Accidentally! I moved here from Minneapolis in 1968 where I had been teaching at the University of Minnesota. To make a living I taught in several locations--sometimes five in one day. One of my students recommended me to the theatre director at Columbia who invited me to teach a dance class.
An Interview with CAR Dance Researcher Rachel Thorne Germond
I have been working a lot internationally for the past 10-15 years. But before that I was a Chicago artist working mostly in Chicago and in the United States. I mean, it took a while to get to the level where I can travel as much as I do. I have been doing this now for 33 years. It certainly didn’t happen overnight, all of this traveling I have been doing.
An interview with CAR Researcher Rachel Thorne Germond
I took slides of the plays at the Station Theater in Champaign, IL. One of the plays featured a dance professor at the University of Illinois. She liked me and the work I'd done for the Station Theater, so she introduced me to the dance department. I had taken modern dance for fun during school, but I'd never photographed dance or even considered it until she asked me.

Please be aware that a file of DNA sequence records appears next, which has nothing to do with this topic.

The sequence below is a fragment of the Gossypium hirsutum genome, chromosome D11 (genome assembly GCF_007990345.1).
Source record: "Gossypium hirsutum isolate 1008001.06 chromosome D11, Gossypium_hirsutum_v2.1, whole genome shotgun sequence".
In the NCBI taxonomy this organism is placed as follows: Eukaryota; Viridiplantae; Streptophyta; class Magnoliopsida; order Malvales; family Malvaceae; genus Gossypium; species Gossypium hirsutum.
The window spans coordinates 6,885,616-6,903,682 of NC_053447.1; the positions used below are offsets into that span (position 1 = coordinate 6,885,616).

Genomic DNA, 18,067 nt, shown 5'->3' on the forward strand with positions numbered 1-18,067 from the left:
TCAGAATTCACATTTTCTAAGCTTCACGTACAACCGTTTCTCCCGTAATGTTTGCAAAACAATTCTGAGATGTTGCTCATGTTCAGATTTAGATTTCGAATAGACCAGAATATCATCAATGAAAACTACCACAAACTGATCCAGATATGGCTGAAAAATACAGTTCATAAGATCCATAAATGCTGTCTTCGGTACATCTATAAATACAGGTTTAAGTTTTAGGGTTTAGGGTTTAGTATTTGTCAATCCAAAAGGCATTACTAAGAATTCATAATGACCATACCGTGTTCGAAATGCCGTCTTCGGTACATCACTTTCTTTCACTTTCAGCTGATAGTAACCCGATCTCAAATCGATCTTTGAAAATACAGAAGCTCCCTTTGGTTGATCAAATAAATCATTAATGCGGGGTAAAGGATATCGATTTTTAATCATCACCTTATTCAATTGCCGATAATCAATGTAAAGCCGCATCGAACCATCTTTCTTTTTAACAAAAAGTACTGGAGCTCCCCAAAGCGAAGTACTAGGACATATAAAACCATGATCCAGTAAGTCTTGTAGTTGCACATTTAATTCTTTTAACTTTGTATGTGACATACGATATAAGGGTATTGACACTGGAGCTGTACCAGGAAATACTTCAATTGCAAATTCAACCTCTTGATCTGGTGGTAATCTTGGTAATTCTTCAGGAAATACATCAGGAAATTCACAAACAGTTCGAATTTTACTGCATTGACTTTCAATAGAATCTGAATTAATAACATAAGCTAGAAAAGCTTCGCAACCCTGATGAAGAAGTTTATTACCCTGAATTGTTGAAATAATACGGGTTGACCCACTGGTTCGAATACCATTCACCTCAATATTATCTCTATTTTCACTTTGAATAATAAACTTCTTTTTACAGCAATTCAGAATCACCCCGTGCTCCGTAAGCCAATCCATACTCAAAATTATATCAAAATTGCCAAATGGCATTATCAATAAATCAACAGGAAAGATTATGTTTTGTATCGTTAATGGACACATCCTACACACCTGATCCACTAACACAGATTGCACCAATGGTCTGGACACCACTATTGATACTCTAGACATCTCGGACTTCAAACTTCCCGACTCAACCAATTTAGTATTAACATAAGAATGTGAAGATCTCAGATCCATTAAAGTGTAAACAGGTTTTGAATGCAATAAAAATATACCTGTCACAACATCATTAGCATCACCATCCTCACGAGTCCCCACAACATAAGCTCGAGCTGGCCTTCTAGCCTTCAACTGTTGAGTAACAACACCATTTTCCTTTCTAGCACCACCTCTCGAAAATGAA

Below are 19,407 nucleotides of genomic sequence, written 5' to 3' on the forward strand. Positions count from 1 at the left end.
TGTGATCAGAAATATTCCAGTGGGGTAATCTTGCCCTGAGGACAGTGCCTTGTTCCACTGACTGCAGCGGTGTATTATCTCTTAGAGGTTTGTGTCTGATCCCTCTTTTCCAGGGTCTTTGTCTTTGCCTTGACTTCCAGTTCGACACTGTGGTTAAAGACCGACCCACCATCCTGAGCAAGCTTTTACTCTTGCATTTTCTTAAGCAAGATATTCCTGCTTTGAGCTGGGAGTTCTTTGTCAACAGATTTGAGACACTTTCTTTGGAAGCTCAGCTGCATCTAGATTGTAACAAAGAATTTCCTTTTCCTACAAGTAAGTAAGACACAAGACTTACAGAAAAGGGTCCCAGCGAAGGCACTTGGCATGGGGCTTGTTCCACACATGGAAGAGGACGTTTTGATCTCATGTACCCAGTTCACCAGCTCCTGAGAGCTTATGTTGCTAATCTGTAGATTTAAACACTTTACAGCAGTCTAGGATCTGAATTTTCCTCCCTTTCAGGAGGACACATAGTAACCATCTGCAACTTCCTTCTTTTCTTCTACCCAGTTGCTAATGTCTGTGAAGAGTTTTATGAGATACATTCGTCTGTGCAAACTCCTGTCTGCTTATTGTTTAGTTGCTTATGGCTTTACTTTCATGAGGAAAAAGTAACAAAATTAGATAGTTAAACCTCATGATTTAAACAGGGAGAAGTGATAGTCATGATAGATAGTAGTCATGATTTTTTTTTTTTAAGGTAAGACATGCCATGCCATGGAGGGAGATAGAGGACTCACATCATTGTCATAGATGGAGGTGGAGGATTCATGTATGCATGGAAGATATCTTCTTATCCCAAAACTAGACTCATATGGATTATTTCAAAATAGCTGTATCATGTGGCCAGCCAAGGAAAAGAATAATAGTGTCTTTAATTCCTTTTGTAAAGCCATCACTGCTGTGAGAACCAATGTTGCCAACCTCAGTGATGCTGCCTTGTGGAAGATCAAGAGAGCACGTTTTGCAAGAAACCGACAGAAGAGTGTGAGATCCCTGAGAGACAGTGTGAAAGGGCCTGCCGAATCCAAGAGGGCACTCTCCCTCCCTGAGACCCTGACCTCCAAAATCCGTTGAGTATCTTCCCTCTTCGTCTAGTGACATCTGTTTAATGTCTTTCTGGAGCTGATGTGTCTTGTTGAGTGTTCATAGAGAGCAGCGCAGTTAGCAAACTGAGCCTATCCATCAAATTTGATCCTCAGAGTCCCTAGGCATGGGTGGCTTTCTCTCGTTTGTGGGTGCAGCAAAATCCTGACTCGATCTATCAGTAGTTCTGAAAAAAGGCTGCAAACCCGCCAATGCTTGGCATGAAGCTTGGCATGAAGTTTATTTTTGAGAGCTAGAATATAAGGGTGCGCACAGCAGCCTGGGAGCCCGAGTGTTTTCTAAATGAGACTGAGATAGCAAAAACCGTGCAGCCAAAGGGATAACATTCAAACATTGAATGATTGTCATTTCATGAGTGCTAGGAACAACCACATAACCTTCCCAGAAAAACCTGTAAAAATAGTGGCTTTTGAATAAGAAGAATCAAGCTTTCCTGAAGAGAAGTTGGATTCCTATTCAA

For someone wanting to start a non-profit, the first step would be to make sure there is a need for your services and that someone else is not already doing it, or at least not already doing it in the same geographical area.
Flexibility has turned out to be one of the most important attributes
I possess. Seeing multiple sides of issues is tough when it comes to making
decisions, and sometimes when it comes to making art, but I have learned
to appreciate my ability to see many possibilities at once and having an open
Chicago filmmaking has seen windfall years before and, unfortunately, they’re often followed by crippling drought.
I began working for the
Goodman Theatre on my 30th birthday, in the late summer of
1980. For the first few years, I was the director of our education
and outreach programs, and led workshops for such varied groups as
high school students, senior citizens in nursing homes, and inmates
(more correctly known as “residents”) of Stateville
Correctional Center. I continued in this position when Robert Falls
became the artistic director of the Goodman in 1986; the following
year, he asked me to take on the duties of Associate Producer, and
I’ve held that job ever since.
Initially, Bob wanted me to take on that position because he wanted to be free